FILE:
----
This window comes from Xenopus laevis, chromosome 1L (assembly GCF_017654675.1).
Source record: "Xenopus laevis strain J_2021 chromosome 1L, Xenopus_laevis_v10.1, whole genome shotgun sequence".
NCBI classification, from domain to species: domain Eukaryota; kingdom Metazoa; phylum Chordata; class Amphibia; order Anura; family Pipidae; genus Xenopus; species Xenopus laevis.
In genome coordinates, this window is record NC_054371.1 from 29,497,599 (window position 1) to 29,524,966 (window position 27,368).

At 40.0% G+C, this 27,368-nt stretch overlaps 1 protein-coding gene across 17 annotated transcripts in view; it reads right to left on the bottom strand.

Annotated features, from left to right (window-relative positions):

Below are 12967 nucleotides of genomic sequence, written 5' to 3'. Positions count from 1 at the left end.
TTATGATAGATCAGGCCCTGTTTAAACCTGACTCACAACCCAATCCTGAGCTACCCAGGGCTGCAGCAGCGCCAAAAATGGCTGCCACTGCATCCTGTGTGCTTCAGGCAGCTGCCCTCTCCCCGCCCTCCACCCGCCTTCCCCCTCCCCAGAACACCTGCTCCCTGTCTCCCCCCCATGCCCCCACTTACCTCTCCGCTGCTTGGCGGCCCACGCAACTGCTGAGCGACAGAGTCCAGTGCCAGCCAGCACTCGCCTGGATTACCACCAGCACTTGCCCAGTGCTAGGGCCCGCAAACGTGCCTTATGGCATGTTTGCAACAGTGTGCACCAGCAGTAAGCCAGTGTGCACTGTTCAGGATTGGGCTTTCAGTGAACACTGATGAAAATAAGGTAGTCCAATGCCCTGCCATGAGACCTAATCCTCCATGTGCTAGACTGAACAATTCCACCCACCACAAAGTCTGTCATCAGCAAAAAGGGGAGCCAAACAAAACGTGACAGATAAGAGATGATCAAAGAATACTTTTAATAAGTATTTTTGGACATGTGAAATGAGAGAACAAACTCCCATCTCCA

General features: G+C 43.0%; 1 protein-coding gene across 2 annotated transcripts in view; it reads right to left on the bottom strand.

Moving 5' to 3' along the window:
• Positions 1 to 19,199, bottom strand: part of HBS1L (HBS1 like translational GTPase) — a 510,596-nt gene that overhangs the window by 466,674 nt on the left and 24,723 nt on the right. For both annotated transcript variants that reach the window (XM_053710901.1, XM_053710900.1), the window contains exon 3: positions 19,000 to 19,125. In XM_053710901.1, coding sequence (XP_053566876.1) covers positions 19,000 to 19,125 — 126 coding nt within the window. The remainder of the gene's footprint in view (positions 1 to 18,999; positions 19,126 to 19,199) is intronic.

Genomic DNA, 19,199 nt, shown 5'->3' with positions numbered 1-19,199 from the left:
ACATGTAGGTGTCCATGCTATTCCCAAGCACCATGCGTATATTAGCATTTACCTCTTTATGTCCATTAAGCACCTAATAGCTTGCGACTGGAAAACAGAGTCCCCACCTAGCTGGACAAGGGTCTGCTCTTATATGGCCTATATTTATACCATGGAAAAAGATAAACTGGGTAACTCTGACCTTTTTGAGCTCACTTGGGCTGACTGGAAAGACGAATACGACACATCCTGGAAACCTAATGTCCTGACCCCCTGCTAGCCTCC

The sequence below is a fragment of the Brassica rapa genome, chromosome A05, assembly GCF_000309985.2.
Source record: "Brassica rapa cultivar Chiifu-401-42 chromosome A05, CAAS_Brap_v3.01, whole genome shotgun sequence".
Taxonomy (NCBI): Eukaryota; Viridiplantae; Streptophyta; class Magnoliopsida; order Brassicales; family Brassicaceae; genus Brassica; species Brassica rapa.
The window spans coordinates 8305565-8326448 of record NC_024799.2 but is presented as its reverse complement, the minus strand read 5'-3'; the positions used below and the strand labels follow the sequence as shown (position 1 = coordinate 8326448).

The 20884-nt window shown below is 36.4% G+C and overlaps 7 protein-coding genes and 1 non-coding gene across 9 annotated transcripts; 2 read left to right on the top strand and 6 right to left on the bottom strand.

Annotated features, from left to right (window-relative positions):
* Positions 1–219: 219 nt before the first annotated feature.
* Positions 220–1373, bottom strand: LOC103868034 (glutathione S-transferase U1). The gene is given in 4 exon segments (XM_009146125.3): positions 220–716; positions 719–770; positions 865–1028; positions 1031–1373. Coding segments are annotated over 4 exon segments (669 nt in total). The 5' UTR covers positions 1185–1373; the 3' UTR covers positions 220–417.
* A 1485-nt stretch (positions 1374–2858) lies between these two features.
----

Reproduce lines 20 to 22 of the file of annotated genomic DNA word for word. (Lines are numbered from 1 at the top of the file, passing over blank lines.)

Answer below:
* Positions 1–219: 219 nt before the first annotated feature.
* Positions 220–1373, bottom strand: LOC103868034 (glutathione S-transferase U1). The gene is given in 4 exon segments (XM_009146125.3): positions 220–716; positions 719–770; positions 865–1028; positions 1031–1373. Coding segments are annotated over 4 exon segments (669 nt in total). The 5' UTR covers positions 1185–1373; the 3' UTR covers positions 220–417.
* A 1485-nt stretch (positions 1374–2858) lies between these two features.